How to Avoid Sales Objection

How to Avoid Sales Objection

So I’ve been marketing and talking to potential leads one on one on calls, something that I never thought I would do being an introvert with social anxiety rubbing in my face. Situation in the current pandemic made us such that we ‘had’ to adopt ways to move ahead in life and attending video calls were one of those things for me.

After going through a series of video calls with potential leads to nurture them and turn them into clients, I went from a terrible seller to a not so bad presenter of the solution and justifying reasons for them to opt for our solution. Along the way, I always kept the map of things that I was doing wrong and needed to improve and I’m going to share a few pointers for anyone who’s starting 1on1 selling to avoid sales objection and how to improve your chances of closing the sale no matter what you’re promoting.

  1. Ask if they’re the main decision maker

Just after the introduction and the ‘how are you’ bullshit, you have to cut to the chase and be very straight about it. Be very polite and ask the person on the call if they’re the one who decides for the company. Just put it out in a way where it doesn’t sound rude but seems very important to what you’re presenting to them as a solution. Only move ahead if they’re the decision maker, if not, just ask if they can reschedule the call so they could have the decision maker on the call. A classic bail out people use to reject an offer is to say “Your presentation is great, let me have a word with my other partner and I’ll let you know what we think” and then they vanish in the fog never to reply you again.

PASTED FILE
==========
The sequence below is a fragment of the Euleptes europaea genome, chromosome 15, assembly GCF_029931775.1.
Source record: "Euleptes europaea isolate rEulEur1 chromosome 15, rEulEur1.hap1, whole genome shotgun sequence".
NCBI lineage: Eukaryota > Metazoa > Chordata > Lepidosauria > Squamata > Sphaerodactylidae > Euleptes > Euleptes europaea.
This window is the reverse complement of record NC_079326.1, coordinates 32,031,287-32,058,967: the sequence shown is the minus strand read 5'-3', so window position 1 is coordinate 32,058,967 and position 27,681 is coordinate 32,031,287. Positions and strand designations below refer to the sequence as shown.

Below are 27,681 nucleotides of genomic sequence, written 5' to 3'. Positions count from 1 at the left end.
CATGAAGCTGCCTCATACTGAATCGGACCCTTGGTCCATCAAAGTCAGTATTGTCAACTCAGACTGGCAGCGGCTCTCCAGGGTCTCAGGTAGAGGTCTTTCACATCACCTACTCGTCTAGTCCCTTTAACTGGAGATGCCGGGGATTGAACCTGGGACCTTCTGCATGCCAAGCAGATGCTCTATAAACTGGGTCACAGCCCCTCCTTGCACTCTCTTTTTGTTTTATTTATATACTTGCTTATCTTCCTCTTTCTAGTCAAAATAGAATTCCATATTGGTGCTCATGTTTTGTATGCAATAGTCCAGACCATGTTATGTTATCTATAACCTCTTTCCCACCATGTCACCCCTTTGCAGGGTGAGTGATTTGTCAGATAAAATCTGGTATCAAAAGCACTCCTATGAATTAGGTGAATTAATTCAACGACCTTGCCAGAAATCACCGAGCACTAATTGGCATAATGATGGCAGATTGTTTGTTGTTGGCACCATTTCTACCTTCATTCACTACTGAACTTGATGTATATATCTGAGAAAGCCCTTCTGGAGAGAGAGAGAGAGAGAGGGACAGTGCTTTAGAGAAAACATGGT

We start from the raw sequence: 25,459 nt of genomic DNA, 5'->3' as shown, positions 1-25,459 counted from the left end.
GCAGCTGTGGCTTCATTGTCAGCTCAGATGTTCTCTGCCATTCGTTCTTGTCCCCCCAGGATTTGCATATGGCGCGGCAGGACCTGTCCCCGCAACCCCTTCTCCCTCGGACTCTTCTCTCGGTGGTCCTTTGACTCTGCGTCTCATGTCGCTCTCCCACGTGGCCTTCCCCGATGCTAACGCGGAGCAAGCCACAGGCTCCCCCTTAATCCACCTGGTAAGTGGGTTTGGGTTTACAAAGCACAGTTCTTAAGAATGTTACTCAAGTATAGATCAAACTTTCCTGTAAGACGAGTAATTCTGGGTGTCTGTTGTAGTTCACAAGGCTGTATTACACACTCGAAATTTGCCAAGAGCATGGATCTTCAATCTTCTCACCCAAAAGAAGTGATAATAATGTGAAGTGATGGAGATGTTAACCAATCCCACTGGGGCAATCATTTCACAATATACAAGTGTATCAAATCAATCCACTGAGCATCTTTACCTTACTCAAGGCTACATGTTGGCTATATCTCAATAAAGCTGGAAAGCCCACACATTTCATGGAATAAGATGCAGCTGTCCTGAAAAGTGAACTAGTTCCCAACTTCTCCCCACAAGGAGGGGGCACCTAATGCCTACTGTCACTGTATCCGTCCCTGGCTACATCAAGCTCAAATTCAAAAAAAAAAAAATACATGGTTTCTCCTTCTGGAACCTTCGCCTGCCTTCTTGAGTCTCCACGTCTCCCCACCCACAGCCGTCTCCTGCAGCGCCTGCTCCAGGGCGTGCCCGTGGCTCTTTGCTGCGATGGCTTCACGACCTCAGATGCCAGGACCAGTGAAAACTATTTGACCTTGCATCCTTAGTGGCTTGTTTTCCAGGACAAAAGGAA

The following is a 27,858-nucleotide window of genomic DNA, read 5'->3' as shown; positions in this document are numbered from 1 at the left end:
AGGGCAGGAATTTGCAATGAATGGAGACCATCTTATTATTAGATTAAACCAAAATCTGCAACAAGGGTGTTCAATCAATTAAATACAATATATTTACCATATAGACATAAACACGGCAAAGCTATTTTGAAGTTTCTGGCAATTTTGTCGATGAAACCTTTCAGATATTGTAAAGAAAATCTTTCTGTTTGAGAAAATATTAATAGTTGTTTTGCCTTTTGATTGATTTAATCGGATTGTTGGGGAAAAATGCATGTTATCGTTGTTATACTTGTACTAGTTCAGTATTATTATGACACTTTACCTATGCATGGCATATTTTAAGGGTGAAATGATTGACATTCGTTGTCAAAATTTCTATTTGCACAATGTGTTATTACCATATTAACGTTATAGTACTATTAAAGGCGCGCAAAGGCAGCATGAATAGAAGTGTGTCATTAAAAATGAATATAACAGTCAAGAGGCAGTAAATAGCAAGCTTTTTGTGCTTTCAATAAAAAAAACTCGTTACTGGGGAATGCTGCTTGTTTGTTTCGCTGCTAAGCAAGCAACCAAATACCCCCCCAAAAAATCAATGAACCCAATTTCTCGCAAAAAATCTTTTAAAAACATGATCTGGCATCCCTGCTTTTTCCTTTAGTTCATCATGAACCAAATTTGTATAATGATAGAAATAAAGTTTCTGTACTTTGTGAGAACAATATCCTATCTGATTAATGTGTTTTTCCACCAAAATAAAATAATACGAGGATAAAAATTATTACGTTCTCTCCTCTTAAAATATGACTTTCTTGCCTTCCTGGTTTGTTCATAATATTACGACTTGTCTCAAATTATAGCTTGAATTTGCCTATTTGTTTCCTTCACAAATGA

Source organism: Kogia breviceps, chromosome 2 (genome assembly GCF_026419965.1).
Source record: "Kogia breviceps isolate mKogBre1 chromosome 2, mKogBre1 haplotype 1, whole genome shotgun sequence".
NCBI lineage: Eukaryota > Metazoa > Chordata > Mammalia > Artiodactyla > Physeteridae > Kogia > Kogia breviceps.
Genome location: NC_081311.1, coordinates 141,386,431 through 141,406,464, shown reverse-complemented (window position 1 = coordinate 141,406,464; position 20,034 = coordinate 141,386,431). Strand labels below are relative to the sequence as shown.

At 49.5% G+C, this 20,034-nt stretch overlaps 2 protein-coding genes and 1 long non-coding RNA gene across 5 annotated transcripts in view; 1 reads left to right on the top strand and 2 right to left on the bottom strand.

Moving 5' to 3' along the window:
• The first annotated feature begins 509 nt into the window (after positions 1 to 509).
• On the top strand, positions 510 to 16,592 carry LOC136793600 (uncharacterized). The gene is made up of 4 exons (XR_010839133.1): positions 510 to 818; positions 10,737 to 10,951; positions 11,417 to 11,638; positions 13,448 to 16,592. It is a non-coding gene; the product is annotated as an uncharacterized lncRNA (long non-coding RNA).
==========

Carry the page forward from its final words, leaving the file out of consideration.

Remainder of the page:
2. Ask if they’ve worked with anyone else before

Its good to know where they are coming from. Have they shopped around with other companies before speaking to you, do they have a price idea and an estimation. Use these details to your advantage by offering a competitive price and explaining why you’re better.

3. Ask how they feel about this

Don’t be a selling machine, it pays to have empathy. Thinking from the customer’s perspective, why should they give a shit about your product? Look for visual cues and signs as to how they’re feeling about your solution. Ask them if it satisfies they’re need or they’d like you to show something that would address a specific problem.

4. Don’t have time for it at the moment: The pain point is not painful enough

If they don’t want what you’re offering, their pain point is not painful enough. It’s time for you to position your product where its absolutely necessary. Don’t just start selling what’s working for the market and try to make sales, research on what the market really needs and then deliver it with top notch quality and commitment. Again, position your lead at a point where its almost absolutely necessary for them to have the solution you’re offering. Then its just a matter of choosing you or your competitors based on trends like pricing, features, turn around time, commitment, guarantee and other perks.

More about selling in future writings.


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